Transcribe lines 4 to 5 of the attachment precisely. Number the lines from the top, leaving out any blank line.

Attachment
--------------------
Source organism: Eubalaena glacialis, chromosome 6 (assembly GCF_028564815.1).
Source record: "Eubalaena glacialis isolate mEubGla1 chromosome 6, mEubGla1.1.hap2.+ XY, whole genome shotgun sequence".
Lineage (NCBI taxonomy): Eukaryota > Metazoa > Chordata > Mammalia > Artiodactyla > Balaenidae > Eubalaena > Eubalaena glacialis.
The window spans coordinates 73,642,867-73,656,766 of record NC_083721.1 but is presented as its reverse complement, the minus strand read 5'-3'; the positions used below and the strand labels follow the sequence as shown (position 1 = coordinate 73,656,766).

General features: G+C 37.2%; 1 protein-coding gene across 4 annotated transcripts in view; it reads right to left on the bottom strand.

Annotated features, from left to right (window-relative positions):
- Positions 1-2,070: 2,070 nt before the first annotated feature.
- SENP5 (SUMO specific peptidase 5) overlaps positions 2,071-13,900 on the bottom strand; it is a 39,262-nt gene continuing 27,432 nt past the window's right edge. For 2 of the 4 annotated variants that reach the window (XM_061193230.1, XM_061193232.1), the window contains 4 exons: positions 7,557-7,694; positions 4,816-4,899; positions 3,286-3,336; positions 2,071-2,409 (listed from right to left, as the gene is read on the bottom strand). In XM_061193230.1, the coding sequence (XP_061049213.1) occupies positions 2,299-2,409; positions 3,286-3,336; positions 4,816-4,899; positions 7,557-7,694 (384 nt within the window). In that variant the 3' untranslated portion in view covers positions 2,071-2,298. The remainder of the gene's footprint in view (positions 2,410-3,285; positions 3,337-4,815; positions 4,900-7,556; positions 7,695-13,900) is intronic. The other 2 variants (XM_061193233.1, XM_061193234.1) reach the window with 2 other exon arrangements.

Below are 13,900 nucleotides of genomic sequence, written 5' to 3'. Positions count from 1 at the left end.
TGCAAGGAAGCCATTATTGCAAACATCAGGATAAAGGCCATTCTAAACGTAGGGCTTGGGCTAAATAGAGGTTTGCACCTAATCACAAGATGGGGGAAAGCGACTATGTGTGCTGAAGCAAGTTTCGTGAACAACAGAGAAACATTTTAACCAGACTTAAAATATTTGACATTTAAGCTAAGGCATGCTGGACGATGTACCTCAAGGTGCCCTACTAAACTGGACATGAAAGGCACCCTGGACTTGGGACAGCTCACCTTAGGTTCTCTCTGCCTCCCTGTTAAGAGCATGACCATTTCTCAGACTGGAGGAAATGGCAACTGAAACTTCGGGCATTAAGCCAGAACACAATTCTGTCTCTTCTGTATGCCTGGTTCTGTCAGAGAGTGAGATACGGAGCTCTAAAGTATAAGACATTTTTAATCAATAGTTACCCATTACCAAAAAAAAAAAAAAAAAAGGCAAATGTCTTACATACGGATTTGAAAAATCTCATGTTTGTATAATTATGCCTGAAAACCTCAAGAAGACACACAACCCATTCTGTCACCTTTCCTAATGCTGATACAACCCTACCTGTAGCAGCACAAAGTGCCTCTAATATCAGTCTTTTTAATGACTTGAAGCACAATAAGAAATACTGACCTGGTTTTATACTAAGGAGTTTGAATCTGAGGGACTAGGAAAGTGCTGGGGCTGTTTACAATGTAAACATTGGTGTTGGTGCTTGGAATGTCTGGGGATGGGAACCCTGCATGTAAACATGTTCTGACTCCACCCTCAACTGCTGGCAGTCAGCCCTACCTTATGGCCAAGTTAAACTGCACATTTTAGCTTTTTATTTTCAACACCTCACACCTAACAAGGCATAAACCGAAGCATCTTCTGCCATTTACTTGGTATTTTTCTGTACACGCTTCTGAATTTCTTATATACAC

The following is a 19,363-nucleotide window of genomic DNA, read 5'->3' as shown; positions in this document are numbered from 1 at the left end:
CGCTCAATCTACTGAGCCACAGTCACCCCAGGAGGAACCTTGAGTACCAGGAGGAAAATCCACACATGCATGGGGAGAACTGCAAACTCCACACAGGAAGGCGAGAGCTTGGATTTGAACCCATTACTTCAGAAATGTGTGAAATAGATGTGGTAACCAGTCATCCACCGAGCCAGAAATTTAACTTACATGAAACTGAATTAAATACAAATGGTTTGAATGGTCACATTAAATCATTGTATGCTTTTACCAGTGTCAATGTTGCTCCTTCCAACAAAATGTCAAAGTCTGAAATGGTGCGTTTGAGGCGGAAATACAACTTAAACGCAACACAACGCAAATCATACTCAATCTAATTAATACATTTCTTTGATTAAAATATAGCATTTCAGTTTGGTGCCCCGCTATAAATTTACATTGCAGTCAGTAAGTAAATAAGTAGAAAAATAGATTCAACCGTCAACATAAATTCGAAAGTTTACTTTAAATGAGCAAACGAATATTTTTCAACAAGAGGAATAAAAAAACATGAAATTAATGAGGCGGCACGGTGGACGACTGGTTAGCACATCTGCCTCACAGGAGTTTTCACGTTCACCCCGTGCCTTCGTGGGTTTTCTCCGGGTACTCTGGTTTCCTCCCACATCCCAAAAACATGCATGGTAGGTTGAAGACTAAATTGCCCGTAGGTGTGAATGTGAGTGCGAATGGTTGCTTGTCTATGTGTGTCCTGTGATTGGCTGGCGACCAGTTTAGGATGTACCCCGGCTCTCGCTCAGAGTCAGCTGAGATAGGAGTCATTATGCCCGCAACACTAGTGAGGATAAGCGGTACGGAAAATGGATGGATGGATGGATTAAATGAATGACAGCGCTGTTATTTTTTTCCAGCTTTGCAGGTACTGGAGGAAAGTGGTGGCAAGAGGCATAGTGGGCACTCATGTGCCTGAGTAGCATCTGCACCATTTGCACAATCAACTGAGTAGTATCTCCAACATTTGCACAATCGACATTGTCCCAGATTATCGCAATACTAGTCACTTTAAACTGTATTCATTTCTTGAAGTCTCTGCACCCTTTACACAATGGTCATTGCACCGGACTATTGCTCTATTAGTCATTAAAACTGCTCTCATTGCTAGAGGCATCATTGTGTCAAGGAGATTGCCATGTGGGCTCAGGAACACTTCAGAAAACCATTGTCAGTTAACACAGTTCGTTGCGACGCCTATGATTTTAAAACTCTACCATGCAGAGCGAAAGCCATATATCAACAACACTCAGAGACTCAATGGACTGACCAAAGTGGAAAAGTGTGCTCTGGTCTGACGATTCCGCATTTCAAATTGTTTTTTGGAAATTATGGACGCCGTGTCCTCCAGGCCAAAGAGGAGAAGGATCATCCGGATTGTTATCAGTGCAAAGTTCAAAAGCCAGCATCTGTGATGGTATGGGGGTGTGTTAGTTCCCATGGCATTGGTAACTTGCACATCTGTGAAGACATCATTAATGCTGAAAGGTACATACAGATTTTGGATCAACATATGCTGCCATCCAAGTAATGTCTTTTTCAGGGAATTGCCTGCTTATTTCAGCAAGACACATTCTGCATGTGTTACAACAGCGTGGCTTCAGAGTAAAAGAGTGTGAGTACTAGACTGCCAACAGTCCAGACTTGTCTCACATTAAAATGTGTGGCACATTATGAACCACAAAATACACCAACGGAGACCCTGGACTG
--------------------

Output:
The window spans coordinates 73,642,867-73,656,766 of record NC_083721.1 but is presented as its reverse complement, the minus strand read 5'-3'; the positions used below and the strand labels follow the sequence as shown (position 1 = coordinate 73,656,766).

General features: G+C 37.2%; 1 protein-coding gene across 4 annotated transcripts in view; it reads right to left on the bottom strand.